History and background
In 1945 the "Conference of Internationally-minded Schools" asked the International School of Geneva (Ecolint) to create an international schools programme. When he became director of Ecolint's English division, Desmond Cole-Baker began to develop the idea, and in 1962, his colleague Robert Leach organised a conference in Geneva, at which the term "International Baccalaureate" was first mentioned. An American social studies teacher, Leach organized the conference—with a $2500 grant from UNESCO—which was attended by observers from European schools and UNESCO. Writing about the genesis of the International Baccalaureate in Schools Across Frontiers, Alec Peterson credits Leach as "the original promoter of the International Baccalaureate." At the end of the conference, Unesco funded the International School Association with an additional $10,000, which was inadequate to do more than produce a few papers, or bring teachers together for meetings.
By 1964, international educators such as Alec Peterson (director of the Department of Education at Oxford University), Harlan Hanson (director of the College Board Advanced Placement Program), Desmond Cole (director of United Nations International School in New York) and Desmond Cole-Baker (head of the International School of Geneva) founded the International Schools Examination Syndicate (ISES). Cole and Hanson brought experience with college entrance examinations in the United States, and Hanson, in particular, brought his experience from a long relationship with the College Board. According to Peterson, "the breakthrough in the history of the IB" came in 1965 with a grant from the Twentieth Century Fund, which commissioned Martin Mayer, author of The Schools, to produce a report on the feasibility of establishing a common curriculum and examination for international schools that would be acceptable for entry to universities worldwide. This led to conferences involving Ecolint, United World College of the Atlantic (UWC Atlantic College), and others in the spring and fall of 1965, at which details about the curriculum for the Diploma Programme were discussed and agreed upon.
The Ford Foundation grant, secured in 1966, funded Peterson's study at Oxford University, which focused on three issues: a comparative analysis of "secondary educational programmes in European countries...in cooperation with the Council of Europe"; university expectations for secondary students intending to enter university; and a "statistical comparison of IB pilot examination results with...national school leaving examinations such as British A Levels and US College Board (AP) Tests". As a result of the study and the curriculum model developed at UWC Atlantic College, Peterson initiated the pattern of combining "general education with specialization", which melded with the curricula of the United States and Canada, and became the "curriculum framework" proposed at the UNESCO conference in Geneva in 1967. Late in 1967, ISES was restructured and renamed the IB Council of Foundation, and John Goormaghtigh became the first president in January 1968. In 1967, the group, which by then also included Ralph Tyler, identified eight schools to be used for the experimentation of the curriculum.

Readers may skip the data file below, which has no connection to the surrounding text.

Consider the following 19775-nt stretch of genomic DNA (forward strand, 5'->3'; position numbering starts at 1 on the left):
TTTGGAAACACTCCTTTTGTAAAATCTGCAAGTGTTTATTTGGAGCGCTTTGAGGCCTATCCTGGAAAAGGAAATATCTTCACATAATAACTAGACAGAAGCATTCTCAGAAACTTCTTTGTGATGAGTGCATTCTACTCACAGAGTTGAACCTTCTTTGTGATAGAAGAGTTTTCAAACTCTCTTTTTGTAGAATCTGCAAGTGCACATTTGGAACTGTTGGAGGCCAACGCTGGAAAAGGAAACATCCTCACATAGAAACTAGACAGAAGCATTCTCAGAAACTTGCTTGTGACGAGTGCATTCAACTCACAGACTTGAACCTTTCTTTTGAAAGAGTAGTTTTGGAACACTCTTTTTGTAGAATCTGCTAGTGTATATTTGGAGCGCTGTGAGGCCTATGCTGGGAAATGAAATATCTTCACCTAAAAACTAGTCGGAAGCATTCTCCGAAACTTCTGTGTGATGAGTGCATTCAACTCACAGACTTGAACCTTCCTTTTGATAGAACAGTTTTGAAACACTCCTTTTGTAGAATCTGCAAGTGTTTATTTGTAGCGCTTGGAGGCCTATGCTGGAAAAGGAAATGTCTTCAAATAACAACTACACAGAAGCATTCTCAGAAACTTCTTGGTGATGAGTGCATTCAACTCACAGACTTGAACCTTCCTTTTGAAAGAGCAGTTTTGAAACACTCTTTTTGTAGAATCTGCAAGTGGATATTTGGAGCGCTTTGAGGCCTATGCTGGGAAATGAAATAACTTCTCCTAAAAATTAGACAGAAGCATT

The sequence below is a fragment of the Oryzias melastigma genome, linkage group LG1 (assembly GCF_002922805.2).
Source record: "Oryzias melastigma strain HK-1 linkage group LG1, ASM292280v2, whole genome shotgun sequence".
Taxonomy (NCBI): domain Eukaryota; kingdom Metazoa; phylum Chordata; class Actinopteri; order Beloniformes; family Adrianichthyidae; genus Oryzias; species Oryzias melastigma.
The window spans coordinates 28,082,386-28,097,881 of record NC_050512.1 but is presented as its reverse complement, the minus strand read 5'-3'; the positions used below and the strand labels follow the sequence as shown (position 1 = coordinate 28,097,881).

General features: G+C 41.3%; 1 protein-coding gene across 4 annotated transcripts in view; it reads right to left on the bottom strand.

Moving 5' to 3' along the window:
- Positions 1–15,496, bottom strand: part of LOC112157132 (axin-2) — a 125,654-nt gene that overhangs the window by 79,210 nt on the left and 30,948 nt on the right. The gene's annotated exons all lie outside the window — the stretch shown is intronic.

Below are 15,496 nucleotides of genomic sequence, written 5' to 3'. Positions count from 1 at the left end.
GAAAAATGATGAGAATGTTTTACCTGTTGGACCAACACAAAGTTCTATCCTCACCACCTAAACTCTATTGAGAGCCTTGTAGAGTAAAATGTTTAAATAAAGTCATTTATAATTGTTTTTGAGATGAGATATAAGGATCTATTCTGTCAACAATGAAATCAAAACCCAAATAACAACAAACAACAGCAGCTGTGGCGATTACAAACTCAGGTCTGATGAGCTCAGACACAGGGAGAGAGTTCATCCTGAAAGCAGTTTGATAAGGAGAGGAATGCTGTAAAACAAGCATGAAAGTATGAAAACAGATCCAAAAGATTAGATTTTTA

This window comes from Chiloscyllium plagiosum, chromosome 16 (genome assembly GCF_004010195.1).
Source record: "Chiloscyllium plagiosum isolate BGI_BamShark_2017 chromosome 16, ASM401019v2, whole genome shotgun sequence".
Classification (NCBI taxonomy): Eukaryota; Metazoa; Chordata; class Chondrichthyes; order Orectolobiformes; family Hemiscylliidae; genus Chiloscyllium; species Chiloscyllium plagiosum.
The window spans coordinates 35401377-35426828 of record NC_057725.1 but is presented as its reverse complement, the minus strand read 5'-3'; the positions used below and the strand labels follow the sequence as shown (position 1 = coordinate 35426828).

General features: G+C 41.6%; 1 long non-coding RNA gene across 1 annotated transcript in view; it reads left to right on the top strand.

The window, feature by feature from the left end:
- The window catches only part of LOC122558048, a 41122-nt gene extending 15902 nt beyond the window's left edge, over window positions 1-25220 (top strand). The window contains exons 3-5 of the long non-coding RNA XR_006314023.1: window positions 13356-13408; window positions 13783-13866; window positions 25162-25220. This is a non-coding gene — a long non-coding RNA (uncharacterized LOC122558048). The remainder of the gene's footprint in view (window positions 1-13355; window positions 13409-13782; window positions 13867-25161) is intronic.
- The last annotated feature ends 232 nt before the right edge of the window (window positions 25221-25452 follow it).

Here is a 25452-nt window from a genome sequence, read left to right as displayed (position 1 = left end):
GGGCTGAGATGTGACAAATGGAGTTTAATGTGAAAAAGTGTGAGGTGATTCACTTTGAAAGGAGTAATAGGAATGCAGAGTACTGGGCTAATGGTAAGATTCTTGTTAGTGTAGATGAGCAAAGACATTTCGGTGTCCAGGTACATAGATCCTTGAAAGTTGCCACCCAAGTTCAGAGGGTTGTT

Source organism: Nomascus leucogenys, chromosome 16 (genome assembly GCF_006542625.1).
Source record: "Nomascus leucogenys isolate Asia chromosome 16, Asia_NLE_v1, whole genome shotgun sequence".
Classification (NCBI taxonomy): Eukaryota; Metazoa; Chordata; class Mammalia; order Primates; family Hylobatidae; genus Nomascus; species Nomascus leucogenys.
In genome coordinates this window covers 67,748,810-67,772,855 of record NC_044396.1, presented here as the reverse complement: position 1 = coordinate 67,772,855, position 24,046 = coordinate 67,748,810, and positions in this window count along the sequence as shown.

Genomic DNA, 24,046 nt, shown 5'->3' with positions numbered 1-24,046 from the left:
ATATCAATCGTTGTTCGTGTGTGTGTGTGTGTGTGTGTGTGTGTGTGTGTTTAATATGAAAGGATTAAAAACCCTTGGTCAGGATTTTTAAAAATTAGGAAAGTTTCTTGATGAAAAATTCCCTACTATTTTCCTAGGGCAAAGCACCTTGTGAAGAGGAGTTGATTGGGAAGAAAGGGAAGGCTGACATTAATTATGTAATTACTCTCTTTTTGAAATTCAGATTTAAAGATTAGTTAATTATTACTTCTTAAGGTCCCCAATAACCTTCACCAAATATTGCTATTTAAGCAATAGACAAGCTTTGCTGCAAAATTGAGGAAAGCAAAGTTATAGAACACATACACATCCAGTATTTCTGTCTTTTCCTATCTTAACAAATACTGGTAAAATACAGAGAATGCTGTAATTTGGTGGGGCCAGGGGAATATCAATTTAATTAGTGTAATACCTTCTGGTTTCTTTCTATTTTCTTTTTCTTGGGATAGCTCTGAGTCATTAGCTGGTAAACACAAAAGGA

In 1968, the IB headquarters were officially established in Geneva for the development and maintenance of the IBDP. Alec Peterson became IBO's first director general, and in 1968, twelve schools in twelve countries participated in the IBDP, including UWC Atlantic College and UNIS of New York. The aim was to "provide an internationally acceptable university admissions qualification suitable for the growing mobile population of young people whose parents were part of the world of diplomacy, international and multi-national organizations."
The first six years of the IB Diploma Programme, with a limited number of students, are referred to as the "experimental period". Each school was to be inspected by ISES or IBO and had to be approved by their government. The experimental period ended in 1975, and in that year, the International Baccalaureate North America (IBNA) was established as a separate entity, allowing the funding for implementation of the IBDP to remain in the country rather than being sent to Geneva. The first official guide to the programme containing its syllabus and official assessment information was published in 1970 and included the theory of knowledge course. The extended essay was introduced in 1978, but creativity, action, service (CAS), although mentioned in guides beforehand, was not specifically identified in the guide until 1989.
In 1980, responding to criticism that the "internationalism" was Eurocentric, the IB hosted a seminar in Singapore with the goal of incorporating Asian culture and education into the IB curriculum. In 1982, the Standing Conference of Heads of IB Schools took steps to modify the Eurocentrism in the curriculum. The same year, the Japanese government hosted a science conference for IBO "as a token of Japanese interest in the various dimensions of the IB".
From the start, all subjects of the IB Diploma Programme were available in English and French, and it was mandatory for all students to study both a first and a second language. In 1974, bilingual diplomas were introduced that allowed students to take one or more of their humanities or science subjects in a language other than their first. The IB Diploma Programme subjects became available in Spanish in 1983.